Pubdate: Thu, 11 Jan 2001
Source: Bay Area Reporter (CA)
Copyright: 2001 The Bay Area Reporter / B.A.R.
Author: John Iversen
Bookmark: (Harm Reduction)


Alameda County supervisors and public health leaders came together Monday
morning, January 8, to decry the suspected arson fire which caused $250,000
in damage to the Oakland needle exchange, Casa Segura, late on December 31. 

A press conference in front of the burned out building in Oakland's
Fruitvale District attracted over 100 supporters of Casa Segura, the
multi-purpose headquarters of the Oakland needle exchange. 

Arnold Perkins, director of the Department of Public Health, expressed
"absolute outrage" that such harm had been done to an organization which has
a mission of healing. "Alameda County has declared an AIDS state of
emergency in the Latino and African American communities. Casa Segura
provides non-judgmental treatment for those stricken with the disease of
substance abuse." Perkins said that his department supports Casa Segura and
will assist them in finding a new location. 

The fire was termed "intentional" by Oakland fire investigators. Casa Segura
Director Chris Catchpool called the destruction "an act of arson, [or]
terrorism, possibly a hate crime and a definite attack on all AIDS and drug
treatment advocates." Catchpool again stated that the needle exchange will
continue to serve 400 individuals weekly in the parking lot of the gutted
building under the light of portable electric generators. 

Madelyn Stone, director of the East Bay Community Recovery Project, said her
agency would continue its drug treatment services during exchange time. The
abscess wound clinic will also continue to treat 25 people per week. 

Missed will be the hot daily meals, HIV testing and counseling, case
management, food and clothing banks, acupuncture detox, and herbal and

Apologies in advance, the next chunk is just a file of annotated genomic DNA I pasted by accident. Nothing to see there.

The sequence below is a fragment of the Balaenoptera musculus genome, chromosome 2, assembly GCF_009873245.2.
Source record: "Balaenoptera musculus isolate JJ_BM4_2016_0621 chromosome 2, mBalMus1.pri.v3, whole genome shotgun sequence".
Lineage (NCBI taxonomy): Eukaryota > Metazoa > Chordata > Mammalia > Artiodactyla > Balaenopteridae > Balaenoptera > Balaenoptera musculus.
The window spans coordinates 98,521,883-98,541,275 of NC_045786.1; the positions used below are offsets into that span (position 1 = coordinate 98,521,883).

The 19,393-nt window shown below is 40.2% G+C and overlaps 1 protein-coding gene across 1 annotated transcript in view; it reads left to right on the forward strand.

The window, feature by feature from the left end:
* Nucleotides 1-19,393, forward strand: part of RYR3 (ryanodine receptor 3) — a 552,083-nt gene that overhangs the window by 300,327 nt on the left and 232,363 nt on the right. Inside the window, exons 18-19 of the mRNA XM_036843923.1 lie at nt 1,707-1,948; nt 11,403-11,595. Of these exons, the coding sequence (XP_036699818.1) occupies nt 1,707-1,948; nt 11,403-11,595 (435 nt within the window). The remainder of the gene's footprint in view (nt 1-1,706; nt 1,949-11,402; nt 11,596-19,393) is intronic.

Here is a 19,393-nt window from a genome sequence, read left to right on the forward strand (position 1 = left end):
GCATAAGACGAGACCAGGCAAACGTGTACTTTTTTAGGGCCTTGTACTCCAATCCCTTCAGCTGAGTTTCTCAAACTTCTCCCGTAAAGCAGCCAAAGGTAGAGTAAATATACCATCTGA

vitamin treatments which have made Casa Segura a nationally recognized
model. The federal government recently awarded the agency a prestigious
multi-year grant to continue its critical HIV prevention work. 

Recently appointed Supervisor Alice Lai-Bitker, whose district includes the
Fruitvale area, said that she was "saddened and shocked by the fire which
needs to be fully investigated. The county will ensure continuity of service
and support an appropriate new location." 

Gerald Lenoir, Casa Segura board secretary and co-founder, praised staff and
volunteers who have "acted above and beyond the call of duty during this
crisis." He called for "unity rather than divisiveness" and castigated a few
neighbors and a member of Fruitvale District City Council member Ignacio De
La Fuente's staff for circulating an "inflammatory statement" at the press

The De La Fuente statement was a letter written to Casa Segura's director
dated November 21 concerning the location of the Fruitvale exchange. The
letter concluded: "I expect you and your staff will proactively and
aggressively seek out a new location. ... And I expect that my office will
make the final determination about whether a potential site is acceptable
with respect to the impact on surrounding neighbors." 

Supervisor Keith Carson, a longtime supporter of LGBT and AIDS causes, made
the following statement regarding site locations. "All neighborhoods,
regardless of whether you're building low-income housing or other
facilities, seem to have this 'not-in-my-backyard' syndrome. Unfortunately
we have to go in somebody's backyard to provide housing or drug treatment.
If prostitution, drug use and addiction, and people who need help are in a
community, we have to go where those individuals are. This happens to be in
our communities and neighborhoods." 

Carson reiterated that he wanted the perpetrators of the fire to understand
that the county fully backs Casa Segura and all other needle exchange sites.
He said the board will back any temporary site for the agency and engage in
dialogue with city of Oakland officials to find a suitable ongoing,
permanent location. 

Oakland officials have recently come under fire by the African American AIDS
Task Force for doing nothing about AIDS. Task force spokesman Alvan Quamina
challenged Mayor Jerry Brown "to find resources and a new location for Casa
Segura that works for everyone; the clients, the staff, and the

Calls to Brown's office and the Oakland Police Department were not returned
and no statements had been issued as of press time. 

To help Casa Segura, call board secretary Gerald Lenoir at (510) 568-1680.
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